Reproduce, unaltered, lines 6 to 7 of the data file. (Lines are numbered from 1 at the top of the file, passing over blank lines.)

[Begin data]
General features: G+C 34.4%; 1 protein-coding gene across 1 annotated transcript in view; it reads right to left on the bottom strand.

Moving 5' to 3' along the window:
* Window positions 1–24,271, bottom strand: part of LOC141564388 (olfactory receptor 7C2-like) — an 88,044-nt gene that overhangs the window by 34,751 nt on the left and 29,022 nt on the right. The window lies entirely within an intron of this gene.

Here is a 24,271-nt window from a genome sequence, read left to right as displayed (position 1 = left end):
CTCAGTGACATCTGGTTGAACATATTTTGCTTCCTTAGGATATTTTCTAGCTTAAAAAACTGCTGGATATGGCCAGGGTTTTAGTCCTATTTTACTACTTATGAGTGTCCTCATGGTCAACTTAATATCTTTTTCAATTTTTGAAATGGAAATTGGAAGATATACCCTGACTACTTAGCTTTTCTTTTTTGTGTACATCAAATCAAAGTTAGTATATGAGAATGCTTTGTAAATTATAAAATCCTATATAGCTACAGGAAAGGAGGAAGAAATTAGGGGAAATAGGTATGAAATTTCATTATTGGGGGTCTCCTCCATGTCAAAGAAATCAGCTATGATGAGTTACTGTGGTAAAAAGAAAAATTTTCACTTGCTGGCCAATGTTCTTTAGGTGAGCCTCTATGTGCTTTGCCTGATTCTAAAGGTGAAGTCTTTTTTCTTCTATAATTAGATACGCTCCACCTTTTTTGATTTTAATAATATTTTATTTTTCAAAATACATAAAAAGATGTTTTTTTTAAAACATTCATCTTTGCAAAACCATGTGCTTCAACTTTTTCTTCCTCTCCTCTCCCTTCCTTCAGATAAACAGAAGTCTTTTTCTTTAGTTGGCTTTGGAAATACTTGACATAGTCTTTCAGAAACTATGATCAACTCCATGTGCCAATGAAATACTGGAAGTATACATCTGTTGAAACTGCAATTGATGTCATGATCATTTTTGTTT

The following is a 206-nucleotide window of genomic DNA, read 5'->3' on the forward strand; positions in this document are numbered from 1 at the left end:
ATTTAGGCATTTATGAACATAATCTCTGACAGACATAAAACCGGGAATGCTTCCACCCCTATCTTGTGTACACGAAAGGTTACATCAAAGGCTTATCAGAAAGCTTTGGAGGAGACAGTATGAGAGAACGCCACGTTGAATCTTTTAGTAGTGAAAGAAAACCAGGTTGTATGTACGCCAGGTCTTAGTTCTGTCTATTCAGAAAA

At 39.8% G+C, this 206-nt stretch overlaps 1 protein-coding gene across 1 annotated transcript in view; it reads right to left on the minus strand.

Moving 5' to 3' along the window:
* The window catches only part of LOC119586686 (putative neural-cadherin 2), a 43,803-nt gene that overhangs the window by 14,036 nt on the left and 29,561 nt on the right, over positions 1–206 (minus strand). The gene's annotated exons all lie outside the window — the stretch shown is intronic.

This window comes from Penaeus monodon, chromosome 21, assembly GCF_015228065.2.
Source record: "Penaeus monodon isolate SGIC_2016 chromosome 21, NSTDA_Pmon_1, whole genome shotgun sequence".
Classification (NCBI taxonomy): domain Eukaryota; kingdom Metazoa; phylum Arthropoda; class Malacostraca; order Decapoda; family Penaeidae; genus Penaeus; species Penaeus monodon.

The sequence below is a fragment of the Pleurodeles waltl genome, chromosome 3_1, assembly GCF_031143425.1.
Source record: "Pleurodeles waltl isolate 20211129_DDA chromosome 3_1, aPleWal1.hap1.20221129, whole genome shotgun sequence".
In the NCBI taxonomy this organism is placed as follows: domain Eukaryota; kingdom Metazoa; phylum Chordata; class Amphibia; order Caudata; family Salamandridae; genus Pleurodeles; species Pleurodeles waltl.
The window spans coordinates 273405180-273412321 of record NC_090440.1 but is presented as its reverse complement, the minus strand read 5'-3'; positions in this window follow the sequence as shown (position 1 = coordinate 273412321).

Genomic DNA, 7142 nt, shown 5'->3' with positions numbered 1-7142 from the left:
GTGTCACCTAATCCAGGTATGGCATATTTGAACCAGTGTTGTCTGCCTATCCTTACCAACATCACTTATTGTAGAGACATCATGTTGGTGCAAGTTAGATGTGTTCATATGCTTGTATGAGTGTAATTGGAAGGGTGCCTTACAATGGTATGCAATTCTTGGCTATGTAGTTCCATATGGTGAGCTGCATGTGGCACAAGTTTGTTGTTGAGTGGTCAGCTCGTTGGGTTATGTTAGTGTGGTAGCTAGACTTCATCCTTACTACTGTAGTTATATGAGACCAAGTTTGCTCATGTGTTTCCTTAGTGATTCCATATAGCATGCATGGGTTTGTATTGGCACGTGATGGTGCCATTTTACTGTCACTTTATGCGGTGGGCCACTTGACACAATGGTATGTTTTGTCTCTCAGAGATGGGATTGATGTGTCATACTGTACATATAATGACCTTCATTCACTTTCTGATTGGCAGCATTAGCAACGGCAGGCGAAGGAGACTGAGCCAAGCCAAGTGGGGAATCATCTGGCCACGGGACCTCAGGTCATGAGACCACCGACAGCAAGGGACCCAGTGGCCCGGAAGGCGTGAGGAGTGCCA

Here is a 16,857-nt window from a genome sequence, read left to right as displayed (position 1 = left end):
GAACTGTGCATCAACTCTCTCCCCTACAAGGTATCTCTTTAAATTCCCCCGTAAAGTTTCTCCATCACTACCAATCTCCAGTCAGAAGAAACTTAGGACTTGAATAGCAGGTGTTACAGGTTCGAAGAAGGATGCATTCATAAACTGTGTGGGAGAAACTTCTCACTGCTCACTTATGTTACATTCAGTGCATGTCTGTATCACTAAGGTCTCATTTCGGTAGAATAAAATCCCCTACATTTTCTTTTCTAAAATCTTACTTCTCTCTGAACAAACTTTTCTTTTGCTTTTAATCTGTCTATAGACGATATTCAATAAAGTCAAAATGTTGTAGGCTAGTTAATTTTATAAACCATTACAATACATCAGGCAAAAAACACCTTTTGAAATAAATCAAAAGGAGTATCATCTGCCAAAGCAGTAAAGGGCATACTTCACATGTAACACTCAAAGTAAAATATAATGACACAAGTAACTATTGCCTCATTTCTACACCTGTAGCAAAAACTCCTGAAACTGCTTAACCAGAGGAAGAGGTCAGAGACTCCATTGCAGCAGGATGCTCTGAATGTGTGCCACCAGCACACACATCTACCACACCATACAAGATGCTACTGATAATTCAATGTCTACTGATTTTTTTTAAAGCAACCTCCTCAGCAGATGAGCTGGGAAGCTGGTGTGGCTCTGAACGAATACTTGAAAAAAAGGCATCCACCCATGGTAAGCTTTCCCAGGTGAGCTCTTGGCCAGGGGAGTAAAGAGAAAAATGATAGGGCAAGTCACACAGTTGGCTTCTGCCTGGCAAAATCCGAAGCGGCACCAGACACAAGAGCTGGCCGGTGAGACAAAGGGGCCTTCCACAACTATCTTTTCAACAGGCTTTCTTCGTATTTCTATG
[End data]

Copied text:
The following is a 206-nucleotide window of genomic DNA, read 5'->3' on the forward strand; positions in this document are numbered from 1 at the left end:
ATTTAGGCATTTATGAACATAATCTCTGACAGACATAAAACCGGGAATGCTTCCACCCCTATCTTGTGTACACGAAAGGTTACATCAAAGGCTTATCAGAAAGCTTTGGAGGAGACAGTATGAGAGAACGCCACGTTGAATCTTTTAGTAGTGAAAGAAAACCAGGTTGTATGTACGCCAGGTCTTAGTTCTGTCTATTCAGAAAA